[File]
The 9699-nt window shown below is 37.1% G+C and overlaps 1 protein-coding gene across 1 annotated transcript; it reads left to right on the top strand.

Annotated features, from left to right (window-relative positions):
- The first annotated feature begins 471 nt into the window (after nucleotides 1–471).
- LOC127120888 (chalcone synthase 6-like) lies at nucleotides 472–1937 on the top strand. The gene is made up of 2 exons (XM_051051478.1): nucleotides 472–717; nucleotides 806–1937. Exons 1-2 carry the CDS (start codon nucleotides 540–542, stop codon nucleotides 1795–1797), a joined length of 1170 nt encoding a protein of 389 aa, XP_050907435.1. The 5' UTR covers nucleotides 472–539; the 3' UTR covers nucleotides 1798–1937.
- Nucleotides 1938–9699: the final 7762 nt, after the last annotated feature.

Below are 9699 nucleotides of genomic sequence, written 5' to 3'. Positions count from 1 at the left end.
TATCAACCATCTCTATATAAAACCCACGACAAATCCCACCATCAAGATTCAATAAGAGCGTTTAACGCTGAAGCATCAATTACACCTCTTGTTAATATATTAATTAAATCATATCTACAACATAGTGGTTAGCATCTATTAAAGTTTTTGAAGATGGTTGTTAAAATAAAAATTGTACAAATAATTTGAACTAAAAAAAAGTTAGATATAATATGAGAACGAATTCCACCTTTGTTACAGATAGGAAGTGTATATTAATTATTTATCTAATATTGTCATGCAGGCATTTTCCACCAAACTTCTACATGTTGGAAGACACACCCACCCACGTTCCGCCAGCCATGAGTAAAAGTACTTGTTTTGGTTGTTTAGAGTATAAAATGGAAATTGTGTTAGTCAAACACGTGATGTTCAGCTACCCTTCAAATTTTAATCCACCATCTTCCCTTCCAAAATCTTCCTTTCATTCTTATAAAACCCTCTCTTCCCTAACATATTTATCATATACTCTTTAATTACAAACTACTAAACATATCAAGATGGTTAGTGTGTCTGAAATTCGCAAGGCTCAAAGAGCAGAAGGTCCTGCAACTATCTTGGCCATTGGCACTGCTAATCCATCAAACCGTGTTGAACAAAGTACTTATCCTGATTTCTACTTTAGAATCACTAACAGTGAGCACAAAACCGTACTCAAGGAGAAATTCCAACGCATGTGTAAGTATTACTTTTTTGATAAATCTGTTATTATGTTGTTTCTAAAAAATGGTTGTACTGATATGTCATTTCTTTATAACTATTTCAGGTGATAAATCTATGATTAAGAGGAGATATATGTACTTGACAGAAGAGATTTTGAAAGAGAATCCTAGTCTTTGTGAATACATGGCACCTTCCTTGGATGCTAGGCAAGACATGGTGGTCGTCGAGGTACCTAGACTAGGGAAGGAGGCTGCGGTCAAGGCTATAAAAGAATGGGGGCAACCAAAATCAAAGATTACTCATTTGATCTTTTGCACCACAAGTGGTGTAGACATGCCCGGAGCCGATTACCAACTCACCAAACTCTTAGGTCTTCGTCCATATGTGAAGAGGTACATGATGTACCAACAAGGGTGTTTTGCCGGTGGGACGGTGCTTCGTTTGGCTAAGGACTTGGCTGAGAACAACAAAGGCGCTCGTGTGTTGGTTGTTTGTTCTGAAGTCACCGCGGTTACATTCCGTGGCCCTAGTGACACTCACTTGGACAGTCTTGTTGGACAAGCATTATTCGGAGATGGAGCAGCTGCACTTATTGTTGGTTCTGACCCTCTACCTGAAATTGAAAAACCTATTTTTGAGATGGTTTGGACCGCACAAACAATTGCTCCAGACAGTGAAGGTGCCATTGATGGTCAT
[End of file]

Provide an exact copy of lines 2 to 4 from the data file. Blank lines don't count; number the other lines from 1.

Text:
Annotated features, from left to right (window-relative positions):
- The first annotated feature begins 471 nt into the window (after nucleotides 1–471).
- LOC127120888 (chalcone synthase 6-like) lies at nucleotides 472–1937 on the top strand. The gene is made up of 2 exons (XM_051051478.1): nucleotides 472–717; nucleotides 806–1937. Exons 1-2 carry the CDS (start codon nucleotides 540–542, stop codon nucleotides 1795–1797), a joined length of 1170 nt encoding a protein of 389 aa, XP_050907435.1. The 5' UTR covers nucleotides 472–539; the 3' UTR covers nucleotides 1798–1937.